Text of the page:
The Lesbian Subjectivity in Contemporary Arabic Literature: Between Discipline and Punishment

Mellon Minorities in the Middle East & North Africa Series

The Lesbian Subjectivity in Contemporary Arabic Literature: Between Discipline and Punishment

'OUTCAST' by Dr. Iman Al-Ghafari; cropped

A lecture by Dr. Iman Al-Ghafari, moderated by Robert J. Farley (UCLA)

Friday, April 16, 2021
11:00 AM (Pacific Time)

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Lesbian subjectivities have persistently been neglected, suppressed, misrepresented, or portrayed through the lenses of the inherited and recycled moral views in the mainstream Arab, Islamic and Middle Eastern cultures. In such oppressive socio-political contexts, the independent lesbian subjectivity remains engulfed within the heterosexual morality of the 'closet' that advocates invisibility. Deprived of the means and tools of self-representation, how can the lesbian subjectivity become a speaking subject? And to what extent it is possible for daily discursive practices in Contemporary Arabic cultures or to the formal disciplinary narratives of Arabic literature to give a self-assertive voice to the autonomous lesbian subjectivity.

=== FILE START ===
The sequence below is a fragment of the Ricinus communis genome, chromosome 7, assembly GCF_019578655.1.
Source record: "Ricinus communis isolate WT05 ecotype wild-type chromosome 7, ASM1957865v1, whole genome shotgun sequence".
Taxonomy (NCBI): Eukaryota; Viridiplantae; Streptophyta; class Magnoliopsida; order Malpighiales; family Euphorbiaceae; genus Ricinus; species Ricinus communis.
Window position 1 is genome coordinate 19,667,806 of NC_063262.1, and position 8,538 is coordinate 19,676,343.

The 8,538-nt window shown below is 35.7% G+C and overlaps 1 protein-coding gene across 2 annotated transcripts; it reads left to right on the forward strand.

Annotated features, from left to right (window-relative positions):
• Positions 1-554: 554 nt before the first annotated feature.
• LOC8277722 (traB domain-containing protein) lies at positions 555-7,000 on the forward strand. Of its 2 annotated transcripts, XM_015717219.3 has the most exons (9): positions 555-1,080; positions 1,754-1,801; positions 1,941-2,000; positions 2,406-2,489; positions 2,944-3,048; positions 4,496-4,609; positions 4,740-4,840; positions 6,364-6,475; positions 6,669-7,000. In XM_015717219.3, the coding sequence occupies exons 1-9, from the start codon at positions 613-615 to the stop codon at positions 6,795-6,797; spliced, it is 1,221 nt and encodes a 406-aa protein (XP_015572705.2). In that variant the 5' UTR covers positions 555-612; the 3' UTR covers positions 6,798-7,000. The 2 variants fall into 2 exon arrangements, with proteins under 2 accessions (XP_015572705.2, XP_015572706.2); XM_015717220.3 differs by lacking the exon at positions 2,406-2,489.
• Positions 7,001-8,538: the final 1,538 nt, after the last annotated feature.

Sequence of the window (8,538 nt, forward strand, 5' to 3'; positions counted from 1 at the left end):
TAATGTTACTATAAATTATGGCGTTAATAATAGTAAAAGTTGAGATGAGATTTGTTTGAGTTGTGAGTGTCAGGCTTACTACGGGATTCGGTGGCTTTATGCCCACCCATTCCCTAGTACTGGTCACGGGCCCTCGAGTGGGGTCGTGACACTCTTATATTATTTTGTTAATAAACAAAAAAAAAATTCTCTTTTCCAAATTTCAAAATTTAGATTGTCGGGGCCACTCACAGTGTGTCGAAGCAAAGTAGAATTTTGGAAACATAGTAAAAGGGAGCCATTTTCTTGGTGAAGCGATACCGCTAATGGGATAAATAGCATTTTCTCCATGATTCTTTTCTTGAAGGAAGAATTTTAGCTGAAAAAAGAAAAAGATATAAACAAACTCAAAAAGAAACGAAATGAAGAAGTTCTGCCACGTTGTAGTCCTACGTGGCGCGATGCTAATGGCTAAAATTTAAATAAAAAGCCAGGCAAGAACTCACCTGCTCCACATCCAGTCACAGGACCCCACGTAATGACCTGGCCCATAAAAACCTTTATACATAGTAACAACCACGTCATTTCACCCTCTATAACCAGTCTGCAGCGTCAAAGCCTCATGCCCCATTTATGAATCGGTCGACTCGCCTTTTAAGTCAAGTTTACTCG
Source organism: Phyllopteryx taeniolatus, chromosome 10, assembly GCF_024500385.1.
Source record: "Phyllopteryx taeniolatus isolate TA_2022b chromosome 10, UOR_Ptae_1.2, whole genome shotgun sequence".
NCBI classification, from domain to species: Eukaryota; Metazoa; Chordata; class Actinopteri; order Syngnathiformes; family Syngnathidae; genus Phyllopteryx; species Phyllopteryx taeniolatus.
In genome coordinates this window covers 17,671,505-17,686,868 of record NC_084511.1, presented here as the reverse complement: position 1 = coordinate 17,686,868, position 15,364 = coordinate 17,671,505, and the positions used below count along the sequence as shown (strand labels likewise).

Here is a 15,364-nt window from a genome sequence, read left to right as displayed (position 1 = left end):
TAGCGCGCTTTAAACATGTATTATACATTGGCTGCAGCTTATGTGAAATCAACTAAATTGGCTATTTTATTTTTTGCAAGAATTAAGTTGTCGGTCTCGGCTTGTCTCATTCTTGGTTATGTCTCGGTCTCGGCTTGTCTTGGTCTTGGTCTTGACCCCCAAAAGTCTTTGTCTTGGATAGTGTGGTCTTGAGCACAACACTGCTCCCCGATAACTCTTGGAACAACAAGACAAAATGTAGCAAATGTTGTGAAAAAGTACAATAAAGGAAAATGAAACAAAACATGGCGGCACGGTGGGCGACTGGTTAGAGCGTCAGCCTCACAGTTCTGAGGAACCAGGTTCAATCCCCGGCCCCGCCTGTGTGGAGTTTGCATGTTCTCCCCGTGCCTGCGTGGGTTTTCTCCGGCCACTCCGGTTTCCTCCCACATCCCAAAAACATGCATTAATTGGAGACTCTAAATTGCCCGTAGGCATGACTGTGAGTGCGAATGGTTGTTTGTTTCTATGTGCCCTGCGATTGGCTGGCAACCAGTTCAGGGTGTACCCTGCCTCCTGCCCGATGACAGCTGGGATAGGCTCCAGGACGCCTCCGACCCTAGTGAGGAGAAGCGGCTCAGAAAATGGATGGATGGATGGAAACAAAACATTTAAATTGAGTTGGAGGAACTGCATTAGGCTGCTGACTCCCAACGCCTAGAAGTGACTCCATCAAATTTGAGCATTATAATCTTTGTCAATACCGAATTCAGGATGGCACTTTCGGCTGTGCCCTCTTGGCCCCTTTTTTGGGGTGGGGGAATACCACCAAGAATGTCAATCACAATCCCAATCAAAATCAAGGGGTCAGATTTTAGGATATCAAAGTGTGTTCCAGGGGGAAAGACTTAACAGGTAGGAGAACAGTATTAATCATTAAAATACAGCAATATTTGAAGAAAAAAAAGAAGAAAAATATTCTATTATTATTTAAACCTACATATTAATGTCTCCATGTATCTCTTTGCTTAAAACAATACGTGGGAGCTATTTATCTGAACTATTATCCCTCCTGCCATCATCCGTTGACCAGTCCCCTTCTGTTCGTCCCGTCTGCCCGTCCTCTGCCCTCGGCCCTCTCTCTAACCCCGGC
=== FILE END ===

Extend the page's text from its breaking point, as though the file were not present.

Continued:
Dr. Iman Al-Ghafari is a doctor of literature, a researcher, a lesbian poet, a writer, an illustrator, and a literary translator. She received her Ph.D. with first class honors on “The Quest for Identity in the Poetry of Sylvia Plath: A Feminist Approach.” From 2012-2014, She was hosted as a post-doctoral researcher in Amsterdam research Centre for Gender and Sexuality. She has lectured widely on lesbian poetry. She has many publications about lesbian issues in Contemporary Middle Eastern cultures and literature. Her works include poetry, essays, short stories, academic articles and literary translations. She has received several grants and fellowships for her writings. In 2017, she won Natur and Kultur prize in Sweden.

Robert J. Farley is a Ph.D. Candidate in Comparative Literature at UCLA, writing a dissertation on digital magazines, archives, and the contemporary emergence of kwīr in Arabic. He works as an Arabic scholar, translator, and consultant in instructional technology and design, digital research in the humanities, and cultural representation.


Sponsor(s): Center for Near Eastern Studies, Comparative Literature, LGBTQ Studies